GOD help us! God have mercy on the Filipino people. The list of unresolved cases of social, economic and political concerns keeps piling up. Suicides and homicides have been committed because of extreme unresolved poverty—and these at a time when the peso is claimed to be gaining ground. How long have the poor to wait? And then the murder of a COMELEC official—at a time when COMELEC is facing renewal of its institution.
The alleged bribery of government officials, the deaths resulting from the explosion at the Glorietta and more rece3sntly the bomb explosion at the Batasan Pambansa: these are the social concerns and nagging issues that are crying our for solution and closure.
Add to this list the multi-million peso projects sprawling like white elephants because of substandard qualities and questionable arrangements.
These are not purely socio-economic issues. The Church’s social doctrine (Compendium 330-331) insists on their moral connotations. The relationship between morality and economics and poverty is necessary, intrinsic and reciprocal. On the one hand, it will be unfair to the victims if the real and ultimate culprits are not investigated and made to answer for their actions. On the other hand, each case carries a strong statement about the different levels of leadership as well as about the national state of affairs.
As a response to the state of moral bankruptcy in public life, of probably irremediable loss of credibility and trust, a call has been made for “moral revolution”. If only to stop our country from continuing to become a “social volcano” (Heaven help us!), we support the ideal of a “moral revolution”—moral transformation, moral renewal, moral reform. The CBCP has proposed it before in many ways through the years. And we would like to say it again. Nothing new, but the resolve may be.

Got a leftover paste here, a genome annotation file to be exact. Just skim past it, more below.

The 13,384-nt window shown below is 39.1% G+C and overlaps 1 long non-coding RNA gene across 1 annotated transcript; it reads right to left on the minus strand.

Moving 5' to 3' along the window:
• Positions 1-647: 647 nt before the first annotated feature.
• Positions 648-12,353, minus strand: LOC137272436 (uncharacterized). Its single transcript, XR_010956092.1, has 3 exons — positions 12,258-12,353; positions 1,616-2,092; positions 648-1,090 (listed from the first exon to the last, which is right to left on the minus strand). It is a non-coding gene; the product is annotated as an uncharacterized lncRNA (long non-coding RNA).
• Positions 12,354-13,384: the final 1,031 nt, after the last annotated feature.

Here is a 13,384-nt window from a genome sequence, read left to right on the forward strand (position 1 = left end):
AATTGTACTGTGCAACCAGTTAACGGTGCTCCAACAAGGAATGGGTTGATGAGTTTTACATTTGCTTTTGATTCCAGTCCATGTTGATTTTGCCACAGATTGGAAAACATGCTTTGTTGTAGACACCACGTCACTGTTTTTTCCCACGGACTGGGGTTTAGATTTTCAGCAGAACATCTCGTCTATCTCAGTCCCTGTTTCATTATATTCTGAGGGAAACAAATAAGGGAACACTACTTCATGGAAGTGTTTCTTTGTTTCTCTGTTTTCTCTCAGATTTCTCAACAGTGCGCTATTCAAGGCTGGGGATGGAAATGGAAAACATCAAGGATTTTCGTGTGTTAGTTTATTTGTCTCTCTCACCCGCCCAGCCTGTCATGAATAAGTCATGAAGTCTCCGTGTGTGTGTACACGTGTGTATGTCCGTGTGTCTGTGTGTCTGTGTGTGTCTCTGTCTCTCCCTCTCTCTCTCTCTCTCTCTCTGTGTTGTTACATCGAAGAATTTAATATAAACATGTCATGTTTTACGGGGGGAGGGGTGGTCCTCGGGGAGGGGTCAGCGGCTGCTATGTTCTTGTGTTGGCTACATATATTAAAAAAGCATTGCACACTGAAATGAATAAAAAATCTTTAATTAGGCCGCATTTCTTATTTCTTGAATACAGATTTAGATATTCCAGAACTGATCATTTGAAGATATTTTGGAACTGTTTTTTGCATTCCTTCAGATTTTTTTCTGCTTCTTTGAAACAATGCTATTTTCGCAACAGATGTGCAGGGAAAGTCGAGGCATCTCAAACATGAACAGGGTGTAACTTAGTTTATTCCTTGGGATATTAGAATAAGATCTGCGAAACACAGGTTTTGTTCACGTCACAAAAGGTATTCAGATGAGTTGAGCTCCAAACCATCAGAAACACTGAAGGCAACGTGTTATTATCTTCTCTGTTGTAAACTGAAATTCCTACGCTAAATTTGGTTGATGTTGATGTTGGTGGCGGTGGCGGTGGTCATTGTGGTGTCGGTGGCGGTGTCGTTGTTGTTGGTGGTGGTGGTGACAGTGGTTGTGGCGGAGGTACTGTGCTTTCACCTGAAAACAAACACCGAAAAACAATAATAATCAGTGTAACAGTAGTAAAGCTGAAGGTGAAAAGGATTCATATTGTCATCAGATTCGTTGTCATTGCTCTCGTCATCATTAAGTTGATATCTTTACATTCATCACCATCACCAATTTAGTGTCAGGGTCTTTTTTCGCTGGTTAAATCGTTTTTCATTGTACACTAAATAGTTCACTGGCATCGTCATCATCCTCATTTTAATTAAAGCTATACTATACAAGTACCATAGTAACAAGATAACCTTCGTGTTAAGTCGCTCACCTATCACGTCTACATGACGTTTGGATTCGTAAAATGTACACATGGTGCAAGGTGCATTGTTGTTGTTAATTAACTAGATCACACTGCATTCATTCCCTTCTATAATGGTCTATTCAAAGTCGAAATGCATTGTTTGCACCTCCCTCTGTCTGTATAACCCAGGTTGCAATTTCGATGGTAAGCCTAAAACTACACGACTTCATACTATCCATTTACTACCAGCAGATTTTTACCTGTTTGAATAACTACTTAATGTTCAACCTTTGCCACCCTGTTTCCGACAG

We are consoled by the fact that some of our public officials and different sectors of civil society are seeing such a need for “moral revolution”. Sana magpatuloy ito…sana dumami pa ang bilang nila. May this attitude prevail…may the number of good-willed people increase. Not only investigations one after another. In our country where 57% are not affected by the gained power of the peso, where graft and corruption by the mighty in power and influence still hold sway, we are in search for people who would be humble, courageous and decided enough to do a Zacchaeus “Here and now I give half of my possession to the poor, and if I have cheated anybody out of anything, I will pay back four times the amount.” (Lk 19:8). This is the only violent revolution worthy of the name—it “kills” selfishness.
Let us do it. “To start this moral revolution, I must cease to be dishonest, unjust and unfair to my fellow Filipinos. I will tell and act on the truth that I confess or affirm. I will return what I have unjustly and deceitfully acquired. Only then can I ask pardon from God and the people I have wronged.” Speaking of reconciliation? This is!
+ANGEL N. LAGDAMEO
Archbishop of Jaro
November 24, 2007